You are reminded of Binghamton University's Student Academic Honesty Code. Cheating on tests or quizzes will be dealt with severely and can result in suspension from the University for multiple semesters. Don't even think about it. Cheating on homework has a less severe penalty, but it will be dealt with nonetheless. Getting a solution from Wolfram Alpha and putting that solution in your homework is considered cheating.
The shift to remote and hybrid teaching due to the COVID-19 pandemic has required that both instructors and students make changes to their normal working protocols for courses. Students are asked to practice extra care and attention in regard to academic honesty, with the understanding that all cases of plagiarism, cheating, multiple submission, and unauthorized collaboration are subject to penalty. Students may not collaborate on exams or assignments, directly or through virtual consultation, unless the instructor gives specific permission to do so. Posting an exam, assignment, or answers to them on an online forum (before, during, or after the due date), in addition to consulting posted materials, constitutes a violation of the university’s Honesty policy. Likewise, unauthorized use of live assistance websites, including seeking “expert” help for specific questions during an exam, can be construed as a violation of the honesty policy.
Any cases of cheating will be subject to investigation by the Academic Honesty Committee of Harpur College.
The structure of this class may be different from what you are used to. In contrast to many courses, where the material is introduced in class, then analyzed in depth out of class in the homework, in this class you need to cover the basics before class (by watching the videos), then do the in-depth work actively in the classroom. We have found that most students come to greatly prefer this format to traditional lecture format (and they learn more too.) But it is absolutely essential that you come to every class prepared and participate actively.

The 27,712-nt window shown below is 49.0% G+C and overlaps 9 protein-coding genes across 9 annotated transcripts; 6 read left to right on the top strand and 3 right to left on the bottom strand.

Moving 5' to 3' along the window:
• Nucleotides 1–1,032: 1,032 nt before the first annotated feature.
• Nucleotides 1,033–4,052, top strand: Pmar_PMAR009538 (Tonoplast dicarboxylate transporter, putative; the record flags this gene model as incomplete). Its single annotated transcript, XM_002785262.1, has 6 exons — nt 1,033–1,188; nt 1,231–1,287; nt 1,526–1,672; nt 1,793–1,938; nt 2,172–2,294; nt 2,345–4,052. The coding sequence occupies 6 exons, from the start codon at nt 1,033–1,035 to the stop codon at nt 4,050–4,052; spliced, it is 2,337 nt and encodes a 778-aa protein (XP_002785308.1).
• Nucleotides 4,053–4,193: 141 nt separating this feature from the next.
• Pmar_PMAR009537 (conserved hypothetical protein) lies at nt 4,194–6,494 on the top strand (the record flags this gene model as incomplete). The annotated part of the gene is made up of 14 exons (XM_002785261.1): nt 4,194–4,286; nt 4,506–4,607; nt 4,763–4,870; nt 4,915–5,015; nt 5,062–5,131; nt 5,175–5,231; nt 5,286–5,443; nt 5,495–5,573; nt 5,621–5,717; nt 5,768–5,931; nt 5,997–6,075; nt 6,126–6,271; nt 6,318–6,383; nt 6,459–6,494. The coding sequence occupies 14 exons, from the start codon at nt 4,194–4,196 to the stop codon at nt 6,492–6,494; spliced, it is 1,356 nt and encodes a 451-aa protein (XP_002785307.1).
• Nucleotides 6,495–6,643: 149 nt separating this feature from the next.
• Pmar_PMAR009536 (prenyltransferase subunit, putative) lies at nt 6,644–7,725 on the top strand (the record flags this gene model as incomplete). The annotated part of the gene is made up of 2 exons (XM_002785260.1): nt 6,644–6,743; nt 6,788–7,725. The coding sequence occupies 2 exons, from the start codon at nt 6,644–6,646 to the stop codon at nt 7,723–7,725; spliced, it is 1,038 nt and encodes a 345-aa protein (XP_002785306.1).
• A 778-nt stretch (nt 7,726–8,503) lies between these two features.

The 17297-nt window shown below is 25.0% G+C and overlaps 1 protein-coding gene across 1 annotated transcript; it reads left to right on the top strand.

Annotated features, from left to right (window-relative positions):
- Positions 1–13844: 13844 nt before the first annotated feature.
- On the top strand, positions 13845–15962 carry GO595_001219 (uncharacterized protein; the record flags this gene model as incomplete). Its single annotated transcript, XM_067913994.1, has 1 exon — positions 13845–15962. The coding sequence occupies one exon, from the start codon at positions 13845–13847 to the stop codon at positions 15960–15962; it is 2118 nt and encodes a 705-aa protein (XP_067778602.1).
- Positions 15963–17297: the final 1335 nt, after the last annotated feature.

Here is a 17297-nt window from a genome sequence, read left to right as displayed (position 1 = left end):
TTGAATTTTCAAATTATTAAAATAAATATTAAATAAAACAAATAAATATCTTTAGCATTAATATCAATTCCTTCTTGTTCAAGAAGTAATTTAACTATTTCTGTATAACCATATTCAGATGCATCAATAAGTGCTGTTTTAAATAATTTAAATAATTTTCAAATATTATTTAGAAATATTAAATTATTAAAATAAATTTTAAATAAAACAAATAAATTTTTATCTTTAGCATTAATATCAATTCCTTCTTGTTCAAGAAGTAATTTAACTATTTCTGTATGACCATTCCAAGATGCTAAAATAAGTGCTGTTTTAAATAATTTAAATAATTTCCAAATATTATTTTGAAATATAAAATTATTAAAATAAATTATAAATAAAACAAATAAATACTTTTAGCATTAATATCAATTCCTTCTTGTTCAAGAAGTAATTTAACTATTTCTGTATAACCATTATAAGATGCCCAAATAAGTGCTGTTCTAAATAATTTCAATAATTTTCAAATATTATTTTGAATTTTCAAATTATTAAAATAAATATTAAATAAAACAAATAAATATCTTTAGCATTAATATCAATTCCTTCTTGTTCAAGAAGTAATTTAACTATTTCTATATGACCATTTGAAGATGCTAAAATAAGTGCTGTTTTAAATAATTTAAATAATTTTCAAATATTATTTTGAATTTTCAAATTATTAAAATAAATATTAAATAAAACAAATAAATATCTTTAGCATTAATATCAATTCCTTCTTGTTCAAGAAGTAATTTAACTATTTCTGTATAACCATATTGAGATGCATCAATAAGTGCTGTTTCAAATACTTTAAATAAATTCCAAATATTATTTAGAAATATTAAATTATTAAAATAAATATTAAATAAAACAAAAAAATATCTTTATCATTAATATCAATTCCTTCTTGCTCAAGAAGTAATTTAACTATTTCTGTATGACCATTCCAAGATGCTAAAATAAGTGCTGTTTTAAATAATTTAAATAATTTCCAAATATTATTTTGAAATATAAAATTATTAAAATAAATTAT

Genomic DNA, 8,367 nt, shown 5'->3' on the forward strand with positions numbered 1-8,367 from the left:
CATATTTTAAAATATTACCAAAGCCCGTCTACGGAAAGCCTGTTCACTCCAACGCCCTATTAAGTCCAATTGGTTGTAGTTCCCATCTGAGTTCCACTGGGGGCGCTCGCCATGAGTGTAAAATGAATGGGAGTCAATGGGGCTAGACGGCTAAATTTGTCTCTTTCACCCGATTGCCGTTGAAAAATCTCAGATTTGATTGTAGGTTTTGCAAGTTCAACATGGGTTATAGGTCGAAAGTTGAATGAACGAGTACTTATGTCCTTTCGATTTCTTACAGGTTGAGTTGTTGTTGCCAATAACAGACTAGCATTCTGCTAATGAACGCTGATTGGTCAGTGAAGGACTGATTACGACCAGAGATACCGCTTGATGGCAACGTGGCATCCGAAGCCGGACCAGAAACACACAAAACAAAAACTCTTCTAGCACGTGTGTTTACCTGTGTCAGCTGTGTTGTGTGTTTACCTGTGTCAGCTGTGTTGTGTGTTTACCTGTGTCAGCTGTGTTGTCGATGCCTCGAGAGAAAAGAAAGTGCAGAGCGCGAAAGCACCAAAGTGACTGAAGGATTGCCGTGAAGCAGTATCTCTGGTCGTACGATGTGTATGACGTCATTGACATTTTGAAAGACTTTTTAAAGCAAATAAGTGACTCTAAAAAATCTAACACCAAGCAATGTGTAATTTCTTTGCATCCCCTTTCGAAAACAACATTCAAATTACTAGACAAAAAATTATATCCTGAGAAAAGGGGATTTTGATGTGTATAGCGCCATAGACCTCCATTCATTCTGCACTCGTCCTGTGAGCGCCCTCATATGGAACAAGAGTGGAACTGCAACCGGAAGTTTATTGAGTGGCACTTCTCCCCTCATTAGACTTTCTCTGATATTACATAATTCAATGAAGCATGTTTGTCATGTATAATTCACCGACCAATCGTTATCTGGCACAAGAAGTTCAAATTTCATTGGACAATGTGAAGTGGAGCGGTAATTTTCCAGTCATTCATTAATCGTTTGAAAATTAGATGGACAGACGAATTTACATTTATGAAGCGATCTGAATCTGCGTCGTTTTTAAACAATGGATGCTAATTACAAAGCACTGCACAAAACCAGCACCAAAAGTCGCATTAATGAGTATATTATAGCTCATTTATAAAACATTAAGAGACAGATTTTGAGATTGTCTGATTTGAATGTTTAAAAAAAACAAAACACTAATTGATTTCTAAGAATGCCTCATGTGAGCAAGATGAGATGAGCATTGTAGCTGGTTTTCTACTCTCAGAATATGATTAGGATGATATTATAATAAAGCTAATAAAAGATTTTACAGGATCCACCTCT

Even if you've taken a previous Calculus course, this course is likely to be taught from a more sophisticated perspective, and if you think this class will be review you're probably mistaken.
You should expect to average about 8 hours per week studying outside of class.
In contrast to most high school math classes, if you don't understand the material being covered, you should NOT assume that your instructor will repeat the material until you get it. Ideally, you should ask questions at the time in class. Of course, you'll also probably need to spend time thinking things through on your own, but if you've tried that and are still confused, make use of the Help Room and office hours. Don't wait! The material in this course is cumulative, so anything you don't understand now is likely to keep giving you trouble as the semester goes on.
The Director of Calculus is Dr. L. William Kazmierczak (firstname.lastname@example.org) and the course coordinator is Barring exceptional circumstances, queries about the course should be directed to your instructor.
Students in M courses will demonstrate competence in an area such as calculus, symbolic logic, the logic of computers, the logic of deductive and inductive reasoning, or probability and statistical inference.